Blog Article

Bluebirds of a Feather

September 27, 2023 -

If you walked around the campus of Carol Woods in the summer of 2023, you may have seen some birds that look 
like this. These are Bluebird babies, two of 181 young Bluebirds that successfully fledged in 2023 under the 
watch of the Carol Woods Nest Box Trail. 

The Trail has a legacy dating back 25 years to when Audrey Booth and Sue Fletcher, former Carol Woods residents, bird enthusiasts, and environmentalists, decided to erect Bluebird houses around campus to encourage the breeding of Eastern Bluebirds. Along with other dedicated volunteers, they checked the houses regularly and reported the results—nest-building, eggs, hatch date, and successful fledging—to the Laboratory of Ornithology at Cornell. The scientists there study the status and trends of the reproduction of our nesting birds.

Now under the umbrella of the Carol Woods Bird Club, the Bluebird Trail has expanded to include Brown-Headed Nuthatch houses. Forty volunteers monitored 33 nest boxes this year— 23 Bluebird houses and 10 Brown-Headed Nuthatch houses. Some of the Nuthatch houses were apparently sublet to Carolina Chickadees and even one Carolina Wren family. The volunteers report observations of nesting behaviors to Kay Edgar, who then submits them online to Cornell.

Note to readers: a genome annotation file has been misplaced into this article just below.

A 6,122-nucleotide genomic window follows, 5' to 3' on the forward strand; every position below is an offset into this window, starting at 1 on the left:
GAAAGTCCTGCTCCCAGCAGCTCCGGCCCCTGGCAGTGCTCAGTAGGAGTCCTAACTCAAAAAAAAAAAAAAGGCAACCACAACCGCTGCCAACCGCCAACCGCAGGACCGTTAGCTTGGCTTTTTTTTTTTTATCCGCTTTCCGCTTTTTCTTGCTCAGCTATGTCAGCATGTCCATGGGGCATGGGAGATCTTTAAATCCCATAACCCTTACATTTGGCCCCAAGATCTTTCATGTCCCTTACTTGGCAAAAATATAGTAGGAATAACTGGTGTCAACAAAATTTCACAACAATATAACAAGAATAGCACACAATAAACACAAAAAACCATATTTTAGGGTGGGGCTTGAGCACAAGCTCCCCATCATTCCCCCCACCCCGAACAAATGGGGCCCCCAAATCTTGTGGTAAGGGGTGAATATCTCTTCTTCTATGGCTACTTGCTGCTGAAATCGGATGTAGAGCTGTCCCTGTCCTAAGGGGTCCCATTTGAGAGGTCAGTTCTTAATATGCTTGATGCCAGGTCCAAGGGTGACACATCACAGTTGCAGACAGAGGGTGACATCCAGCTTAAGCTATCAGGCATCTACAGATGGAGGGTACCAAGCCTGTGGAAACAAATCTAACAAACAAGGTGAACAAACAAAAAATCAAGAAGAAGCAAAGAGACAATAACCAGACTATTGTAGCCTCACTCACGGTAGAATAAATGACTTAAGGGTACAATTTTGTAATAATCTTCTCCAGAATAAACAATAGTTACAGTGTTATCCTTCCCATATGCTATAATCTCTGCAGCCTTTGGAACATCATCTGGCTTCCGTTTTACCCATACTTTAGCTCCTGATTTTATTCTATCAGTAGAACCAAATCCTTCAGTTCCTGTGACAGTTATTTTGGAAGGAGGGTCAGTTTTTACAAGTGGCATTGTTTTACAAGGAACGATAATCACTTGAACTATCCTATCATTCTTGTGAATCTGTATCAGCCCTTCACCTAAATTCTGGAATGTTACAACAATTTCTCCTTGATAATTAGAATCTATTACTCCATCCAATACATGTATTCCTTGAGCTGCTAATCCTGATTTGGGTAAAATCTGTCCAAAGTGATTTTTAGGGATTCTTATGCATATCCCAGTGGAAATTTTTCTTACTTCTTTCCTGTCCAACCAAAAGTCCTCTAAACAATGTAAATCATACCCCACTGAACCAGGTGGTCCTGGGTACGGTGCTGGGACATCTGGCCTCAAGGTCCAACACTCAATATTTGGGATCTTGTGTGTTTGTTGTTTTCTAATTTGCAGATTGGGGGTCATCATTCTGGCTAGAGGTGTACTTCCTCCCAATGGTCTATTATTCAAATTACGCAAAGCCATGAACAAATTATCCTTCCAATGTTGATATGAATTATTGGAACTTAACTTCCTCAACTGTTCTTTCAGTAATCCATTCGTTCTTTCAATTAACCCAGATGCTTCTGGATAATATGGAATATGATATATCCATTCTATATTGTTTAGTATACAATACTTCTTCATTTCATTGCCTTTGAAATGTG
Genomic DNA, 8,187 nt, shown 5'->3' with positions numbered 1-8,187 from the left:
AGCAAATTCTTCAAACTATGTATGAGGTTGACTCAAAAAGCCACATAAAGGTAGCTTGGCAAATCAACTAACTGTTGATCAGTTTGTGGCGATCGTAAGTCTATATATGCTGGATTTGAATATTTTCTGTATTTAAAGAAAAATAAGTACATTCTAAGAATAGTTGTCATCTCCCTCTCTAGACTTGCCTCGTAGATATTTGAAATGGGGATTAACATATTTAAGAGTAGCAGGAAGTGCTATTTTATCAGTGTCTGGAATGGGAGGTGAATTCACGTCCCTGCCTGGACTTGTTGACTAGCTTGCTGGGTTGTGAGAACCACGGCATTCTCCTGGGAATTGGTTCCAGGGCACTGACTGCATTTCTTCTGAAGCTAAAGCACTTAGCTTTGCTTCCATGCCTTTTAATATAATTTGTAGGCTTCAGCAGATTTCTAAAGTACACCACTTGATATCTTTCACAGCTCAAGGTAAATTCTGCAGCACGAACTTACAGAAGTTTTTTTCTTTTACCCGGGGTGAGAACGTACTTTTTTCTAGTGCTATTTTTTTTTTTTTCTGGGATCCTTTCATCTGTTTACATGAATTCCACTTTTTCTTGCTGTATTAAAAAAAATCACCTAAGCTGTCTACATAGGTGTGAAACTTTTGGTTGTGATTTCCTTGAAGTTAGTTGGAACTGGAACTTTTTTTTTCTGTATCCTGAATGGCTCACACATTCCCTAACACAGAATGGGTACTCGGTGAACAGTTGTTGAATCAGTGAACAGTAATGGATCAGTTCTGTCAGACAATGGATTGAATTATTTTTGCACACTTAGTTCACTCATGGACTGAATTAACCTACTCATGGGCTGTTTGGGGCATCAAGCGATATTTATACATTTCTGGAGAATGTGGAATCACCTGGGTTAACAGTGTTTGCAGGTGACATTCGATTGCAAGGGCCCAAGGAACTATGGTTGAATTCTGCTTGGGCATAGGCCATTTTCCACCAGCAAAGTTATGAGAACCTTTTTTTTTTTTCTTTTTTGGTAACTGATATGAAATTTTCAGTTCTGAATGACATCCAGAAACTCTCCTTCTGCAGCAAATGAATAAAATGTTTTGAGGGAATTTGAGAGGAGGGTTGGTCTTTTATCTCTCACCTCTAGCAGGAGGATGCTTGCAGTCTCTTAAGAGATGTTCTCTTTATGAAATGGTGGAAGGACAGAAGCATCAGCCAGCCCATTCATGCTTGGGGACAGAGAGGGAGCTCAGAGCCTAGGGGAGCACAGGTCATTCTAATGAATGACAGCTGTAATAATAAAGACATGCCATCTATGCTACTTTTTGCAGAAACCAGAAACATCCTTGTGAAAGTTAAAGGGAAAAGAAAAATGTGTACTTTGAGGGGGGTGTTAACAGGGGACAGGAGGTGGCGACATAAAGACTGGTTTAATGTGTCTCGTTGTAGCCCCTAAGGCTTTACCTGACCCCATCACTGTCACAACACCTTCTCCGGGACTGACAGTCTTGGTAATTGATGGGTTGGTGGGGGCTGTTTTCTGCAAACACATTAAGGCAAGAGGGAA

Bluebirds can brood up to three times in one season. From the end of February until mid-August, we counted 246 Bluebird eggs. Of those eggs, 181 baby Bluebirds successfully left the nest (a process called fledging).

We reported 32 Brown-Headed Nuthatch eggs, and 17 baby Nuthatches fledged. Some of the Brown-Headed Nuthatch houses hosted Carolina Chickadees. We also counted 24 Carolina Chickadee eggs, and 19 baby Chickadees fledged. Unlike Bluebirds, Brown-Headed Nuthatches and Carolina Chickadees have only one brooding cycle per season.

This was a challenging year for our nest box birds, yet our birds persevered. In March we had unusually cold weather, just as some of the birds were laying their eggs. We ended the season in July and August with unseasonably high temperatures. And during the year we had construction taking place all around Apartment Building 1. Jen Schilkowski, head of Landscape and Grounds, rushed to the rescue twice to help relocate two active Bluebird houses in danger of being mowed down by heavy equipment.

This is more than just a scientific project—it’s an engagement with nature. Susannah Smith, who monitors a Bluebird house and a Brown-Headed Nuthatch house, commented that the project not only helps our feathered friends but also brings a sense of wellbeing to us two-legged animals. It gives our community pleasure when we see the flashing blue, hear an owl hoot, and wonder what the wrens’ conversation is all about.

The Nest Box Monitoring Season begins in February. The Bird Club provides orientation and training for new and returning volunteers.

– Kay Edgar